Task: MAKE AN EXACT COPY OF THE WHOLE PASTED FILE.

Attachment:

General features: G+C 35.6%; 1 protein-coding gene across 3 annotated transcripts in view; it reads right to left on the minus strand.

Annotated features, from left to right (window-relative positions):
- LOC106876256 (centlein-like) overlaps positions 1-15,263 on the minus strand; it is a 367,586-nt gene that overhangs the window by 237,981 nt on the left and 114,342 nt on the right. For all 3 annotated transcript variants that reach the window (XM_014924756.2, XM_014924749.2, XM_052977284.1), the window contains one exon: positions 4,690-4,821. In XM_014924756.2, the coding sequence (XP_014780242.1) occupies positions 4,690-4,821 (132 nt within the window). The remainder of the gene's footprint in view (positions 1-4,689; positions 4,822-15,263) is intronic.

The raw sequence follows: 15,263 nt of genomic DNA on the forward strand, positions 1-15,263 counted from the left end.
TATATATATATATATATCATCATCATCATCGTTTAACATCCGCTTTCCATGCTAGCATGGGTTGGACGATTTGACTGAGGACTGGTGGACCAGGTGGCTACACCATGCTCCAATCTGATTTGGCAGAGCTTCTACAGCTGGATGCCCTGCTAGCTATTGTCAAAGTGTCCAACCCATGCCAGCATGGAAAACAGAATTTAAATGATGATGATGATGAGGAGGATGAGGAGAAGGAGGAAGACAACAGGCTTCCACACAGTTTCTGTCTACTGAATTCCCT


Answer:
General features: G+C 35.6%; 1 protein-coding gene across 3 annotated transcripts in view; it reads right to left on the minus strand.

Annotated features, from left to right (window-relative positions):
- LOC106876256 (centlein-like) overlaps positions 1-15,263 on the minus strand; it is a 367,586-nt gene that overhangs the window by 237,981 nt on the left and 114,342 nt on the right. For all 3 annotated transcript variants that reach the window (XM_014924756.2, XM_014924749.2, XM_052977284.1), the window contains one exon: positions 4,690-4,821. In XM_014924756.2, the coding sequence (XP_014780242.1) occupies positions 4,690-4,821 (132 nt within the window). The remainder of the gene's footprint in view (positions 1-4,689; positions 4,822-15,263) is intronic.

The raw sequence follows: 15,263 nt of genomic DNA on the forward strand, positions 1-15,263 counted from the left end.
TATATATATATATATATCATCATCATCATCGTTTAACATCCGCTTTCCATGCTAGCATGGGTTGGACGATTTGACTGAGGACTGGTGGACCAGGTGGCTACACCATGCTCCAATCTGATTTGGCAGAGCTTCTACAGCTGGATGCCCTGCTAGCTATTGTCAAAGTGTCCAACCCATGCCAGCATGGAAAACAGAATTTAAATGATGATGATGATGAGGAGGATGAGGAGAAGGAGGAAGACAACAGGCTTCCACACAGTTTCTGTCTACTGAATTCCCT